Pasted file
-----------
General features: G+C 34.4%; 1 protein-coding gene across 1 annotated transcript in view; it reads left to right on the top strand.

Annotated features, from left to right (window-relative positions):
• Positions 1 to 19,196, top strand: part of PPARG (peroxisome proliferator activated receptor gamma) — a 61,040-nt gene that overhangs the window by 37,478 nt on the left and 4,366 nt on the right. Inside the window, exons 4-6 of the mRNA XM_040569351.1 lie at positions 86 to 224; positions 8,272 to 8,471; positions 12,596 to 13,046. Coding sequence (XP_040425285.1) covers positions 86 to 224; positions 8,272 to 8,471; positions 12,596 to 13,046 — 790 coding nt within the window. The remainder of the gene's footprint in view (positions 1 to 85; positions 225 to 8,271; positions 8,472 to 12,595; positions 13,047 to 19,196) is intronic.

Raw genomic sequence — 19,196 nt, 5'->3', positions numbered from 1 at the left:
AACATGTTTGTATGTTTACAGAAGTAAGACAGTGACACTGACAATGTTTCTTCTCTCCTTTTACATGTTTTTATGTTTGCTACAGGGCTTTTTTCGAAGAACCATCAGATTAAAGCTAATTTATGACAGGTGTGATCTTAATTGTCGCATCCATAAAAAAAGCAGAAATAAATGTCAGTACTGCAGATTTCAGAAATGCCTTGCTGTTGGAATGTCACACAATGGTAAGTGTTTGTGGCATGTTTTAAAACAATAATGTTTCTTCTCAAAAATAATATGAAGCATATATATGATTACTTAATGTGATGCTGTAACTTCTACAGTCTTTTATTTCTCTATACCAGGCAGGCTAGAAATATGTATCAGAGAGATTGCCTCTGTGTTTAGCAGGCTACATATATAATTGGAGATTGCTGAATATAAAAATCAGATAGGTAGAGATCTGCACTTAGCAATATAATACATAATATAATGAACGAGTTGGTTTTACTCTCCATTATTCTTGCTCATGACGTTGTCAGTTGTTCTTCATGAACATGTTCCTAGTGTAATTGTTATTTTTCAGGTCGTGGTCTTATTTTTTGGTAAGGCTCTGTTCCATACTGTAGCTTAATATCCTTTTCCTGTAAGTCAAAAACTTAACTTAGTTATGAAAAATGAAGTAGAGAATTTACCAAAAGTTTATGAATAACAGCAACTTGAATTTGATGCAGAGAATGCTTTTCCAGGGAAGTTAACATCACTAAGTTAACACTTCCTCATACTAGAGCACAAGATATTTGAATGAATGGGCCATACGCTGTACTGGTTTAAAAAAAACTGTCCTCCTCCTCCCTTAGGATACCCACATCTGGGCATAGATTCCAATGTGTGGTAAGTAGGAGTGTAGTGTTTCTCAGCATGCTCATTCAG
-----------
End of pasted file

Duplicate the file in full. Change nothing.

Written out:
General features: G+C 34.4%; 1 protein-coding gene across 1 annotated transcript in view; it reads left to right on the top strand.

Annotated features, from left to right (window-relative positions):
• Positions 1 to 19,196, top strand: part of PPARG (peroxisome proliferator activated receptor gamma) — a 61,040-nt gene that overhangs the window by 37,478 nt on the left and 4,366 nt on the right. Inside the window, exons 4-6 of the mRNA XM_040569351.1 lie at positions 86 to 224; positions 8,272 to 8,471; positions 12,596 to 13,046. Coding sequence (XP_040425285.1) covers positions 86 to 224; positions 8,272 to 8,471; positions 12,596 to 13,046 — 790 coding nt within the window. The remainder of the gene's footprint in view (positions 1 to 85; positions 225 to 8,271; positions 8,472 to 12,595; positions 13,047 to 19,196) is intronic.

Raw genomic sequence — 19,196 nt, 5'->3', positions numbered from 1 at the left:
AACATGTTTGTATGTTTACAGAAGTAAGACAGTGACACTGACAATGTTTCTTCTCTCCTTTTACATGTTTTTATGTTTGCTACAGGGCTTTTTTCGAAGAACCATCAGATTAAAGCTAATTTATGACAGGTGTGATCTTAATTGTCGCATCCATAAAAAAAGCAGAAATAAATGTCAGTACTGCAGATTTCAGAAATGCCTTGCTGTTGGAATGTCACACAATGGTAAGTGTTTGTGGCATGTTTTAAAACAATAATGTTTCTTCTCAAAAATAATATGAAGCATATATATGATTACTTAATGTGATGCTGTAACTTCTACAGTCTTTTATTTCTCTATACCAGGCAGGCTAGAAATATGTATCAGAGAGATTGCCTCTGTGTTTAGCAGGCTACATATATAATTGGAGATTGCTGAATATAAAAATCAGATAGGTAGAGATCTGCACTTAGCAATATAATACATAATATAATGAACGAGTTGGTTTTACTCTCCATTATTCTTGCTCATGACGTTGTCAGTTGTTCTTCATGAACATGTTCCTAGTGTAATTGTTATTTTTCAGGTCGTGGTCTTATTTTTTGGTAAGGCTCTGTTCCATACTGTAGCTTAATATCCTTTTCCTGTAAGTCAAAAACTTAACTTAGTTATGAAAAATGAAGTAGAGAATTTACCAAAAGTTTATGAATAACAGCAACTTGAATTTGATGCAGAGAATGCTTTTCCAGGGAAGTTAACATCACTAAGTTAACACTTCCTCATACTAGAGCACAAGATATTTGAATGAATGGGCCATACGCTGTACTGGTTTAAAAAAAACTGTCCTCCTCCTCCCTTAGGATACCCACATCTGGGCATAGATTCCAATGTGTGGTAAGTAGGAGTGTAGTGTTTCTCAGCATGCTCATTCAG